We in the EMC/EMI world often use the saying "Don't put the well next to the outhouse" to describe large EMI sources located next to very sensitive victims.
We in the EMC/EMI world often use the saying "Don't put the well next to the outhouse" to describe large EMI sources (outhouses) located next to very sensitive victims (wells).
Incidentally, this saying probably comes from growing up in Nebraska. I still remember outhouses in my small town. I guess the image stuck.
Here are two of my favorite examples of investigations that involved wells and outhouses.
The first case involved a GPS receiver that was jammed by digital electronics. Although a previous design using similar components had worked fine, the onboard GPS receiver in the new design could not lock on to the satellites.
It was not an easy problem to troubleshoot, since the GPS signal levels are so small in this type of application. The raw GPS signals are in the noise, and sophisticated software techniques are used to recover them. Thus, indirect troubleshooting methods were needed, rather than direct measurements.
Upon examination, I noted the coax cable from the GPS antenna was lying on top of the system processor. I suggested moving it. My client balked (at which point I knew that was not going to be an easy fix), arguing that coax is shielded and doesn't leak.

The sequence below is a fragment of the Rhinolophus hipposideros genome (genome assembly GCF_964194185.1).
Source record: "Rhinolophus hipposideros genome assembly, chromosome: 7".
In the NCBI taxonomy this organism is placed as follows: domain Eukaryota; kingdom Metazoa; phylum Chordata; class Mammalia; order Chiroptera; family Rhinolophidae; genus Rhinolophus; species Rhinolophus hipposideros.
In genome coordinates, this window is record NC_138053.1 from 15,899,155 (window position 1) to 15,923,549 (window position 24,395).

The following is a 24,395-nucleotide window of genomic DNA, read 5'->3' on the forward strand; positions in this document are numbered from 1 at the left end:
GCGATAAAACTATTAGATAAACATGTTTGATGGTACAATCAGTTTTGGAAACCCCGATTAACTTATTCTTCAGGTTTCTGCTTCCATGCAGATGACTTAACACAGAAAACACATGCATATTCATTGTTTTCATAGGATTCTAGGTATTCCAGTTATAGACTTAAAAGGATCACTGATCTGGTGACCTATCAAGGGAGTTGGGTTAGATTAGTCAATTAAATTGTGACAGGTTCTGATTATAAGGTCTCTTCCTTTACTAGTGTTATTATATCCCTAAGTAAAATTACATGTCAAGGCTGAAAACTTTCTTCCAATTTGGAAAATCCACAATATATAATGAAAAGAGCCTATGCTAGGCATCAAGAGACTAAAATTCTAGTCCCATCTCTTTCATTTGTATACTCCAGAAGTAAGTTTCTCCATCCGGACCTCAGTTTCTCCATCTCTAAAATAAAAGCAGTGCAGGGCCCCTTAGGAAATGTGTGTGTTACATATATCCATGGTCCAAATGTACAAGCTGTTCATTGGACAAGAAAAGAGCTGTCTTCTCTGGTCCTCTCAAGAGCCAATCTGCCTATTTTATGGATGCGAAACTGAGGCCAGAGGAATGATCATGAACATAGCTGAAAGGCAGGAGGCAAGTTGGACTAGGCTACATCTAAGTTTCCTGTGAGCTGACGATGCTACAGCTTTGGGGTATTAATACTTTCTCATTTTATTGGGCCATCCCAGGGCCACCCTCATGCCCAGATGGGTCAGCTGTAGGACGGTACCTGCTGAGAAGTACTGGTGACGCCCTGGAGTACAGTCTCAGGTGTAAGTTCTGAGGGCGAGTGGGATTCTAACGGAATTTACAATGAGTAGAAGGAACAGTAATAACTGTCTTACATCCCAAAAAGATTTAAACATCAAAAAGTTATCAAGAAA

I countered that no coax is perfect, and that the GPS receiver was looking for nano-Volt signals -- orders of magnitudes below what it would take to jam a nearby digital input.
In any event, when we finally moved the cable, the GPS worked fine. We simply separated the well and the outhouse by a few inches. As a plus, my client no longer believed in the "perfect coax." We've seen similar problems with onboard WiFi and cellular receivers. If you forget everything else, remember this: Radio receivers are extremely sensitive wells.
The second case involved analog sensors that were jammed by a welding arc. A prototype-manufacturing welder used 15 kW of RF to start the arc, which itself could be several inches long. As soon as it started, the electronic controls shut down.
Upon examination, I noted several analog position sensors located within inches of the arc. The sensors, although shielded, were grounded only at one end. This is the preferred technique for 60Hz ground loops, but not for high levels of RF energy.
To make matters worse, the open end of the cable shields were at the sensors.
So we fabricated shield terminations using aluminum foil and hose clamps, and we tried again. Shielding theory said this should work, and it did. But it still amazes me, given the RF power levels. This welder had to be the biggest EMI outhouse I've ever encountered.
The bottom line: Don't put very large EMI sources next to very sensitive EMI victims. Keep the well away from the outhouse.
Daryl Gerke (PE) is a partner at Kimmel Gerke Associates Ltd., an EMI/EMC consulting and training firm. He and his business partner Bill Kimmel (PE) have solved or prevented hundreds of EMI/EMC/ESD problems across a wide range of industries -- computers, industrial controls, medical devices, military systems, vehicles, telecomm, facilities, and more. They have also trained more than 10,000 students in their public and in-house EMC classes. Gerke has a BSEE from the University of Nebraska and resides in Mesa, Ariz.